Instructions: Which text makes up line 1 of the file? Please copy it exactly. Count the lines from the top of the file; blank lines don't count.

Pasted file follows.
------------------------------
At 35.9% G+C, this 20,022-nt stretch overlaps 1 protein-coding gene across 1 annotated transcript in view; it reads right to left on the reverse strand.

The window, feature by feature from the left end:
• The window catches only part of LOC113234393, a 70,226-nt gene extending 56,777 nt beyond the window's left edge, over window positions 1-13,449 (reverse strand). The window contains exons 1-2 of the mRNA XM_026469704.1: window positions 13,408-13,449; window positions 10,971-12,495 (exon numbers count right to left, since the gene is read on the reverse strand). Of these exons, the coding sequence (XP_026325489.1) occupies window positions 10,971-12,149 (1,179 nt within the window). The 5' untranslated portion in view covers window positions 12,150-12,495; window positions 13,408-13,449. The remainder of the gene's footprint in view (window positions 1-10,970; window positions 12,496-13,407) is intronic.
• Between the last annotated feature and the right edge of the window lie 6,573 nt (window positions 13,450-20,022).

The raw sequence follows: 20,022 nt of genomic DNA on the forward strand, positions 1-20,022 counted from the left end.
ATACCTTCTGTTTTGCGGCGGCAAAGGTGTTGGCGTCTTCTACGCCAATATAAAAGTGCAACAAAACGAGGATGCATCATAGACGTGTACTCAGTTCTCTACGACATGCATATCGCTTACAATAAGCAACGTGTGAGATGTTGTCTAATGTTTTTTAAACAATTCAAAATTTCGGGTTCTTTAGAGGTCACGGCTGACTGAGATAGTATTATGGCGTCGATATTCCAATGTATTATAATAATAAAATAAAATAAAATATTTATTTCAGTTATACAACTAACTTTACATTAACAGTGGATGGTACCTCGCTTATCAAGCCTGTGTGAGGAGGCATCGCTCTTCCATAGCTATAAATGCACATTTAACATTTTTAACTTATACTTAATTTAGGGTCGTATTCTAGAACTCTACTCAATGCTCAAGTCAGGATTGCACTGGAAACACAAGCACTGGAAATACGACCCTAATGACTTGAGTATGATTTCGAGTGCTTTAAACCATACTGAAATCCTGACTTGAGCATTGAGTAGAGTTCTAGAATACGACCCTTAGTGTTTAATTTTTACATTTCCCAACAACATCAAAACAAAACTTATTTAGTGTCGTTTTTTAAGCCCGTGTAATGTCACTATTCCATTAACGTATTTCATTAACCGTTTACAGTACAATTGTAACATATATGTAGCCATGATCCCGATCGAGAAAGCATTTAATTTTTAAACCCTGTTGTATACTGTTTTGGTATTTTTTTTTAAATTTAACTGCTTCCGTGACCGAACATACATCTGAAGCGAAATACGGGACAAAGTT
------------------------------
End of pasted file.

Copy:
At 35.9% G+C, this 20,022-nt stretch overlaps 1 protein-coding gene across 1 annotated transcript in view; it reads right to left on the reverse strand.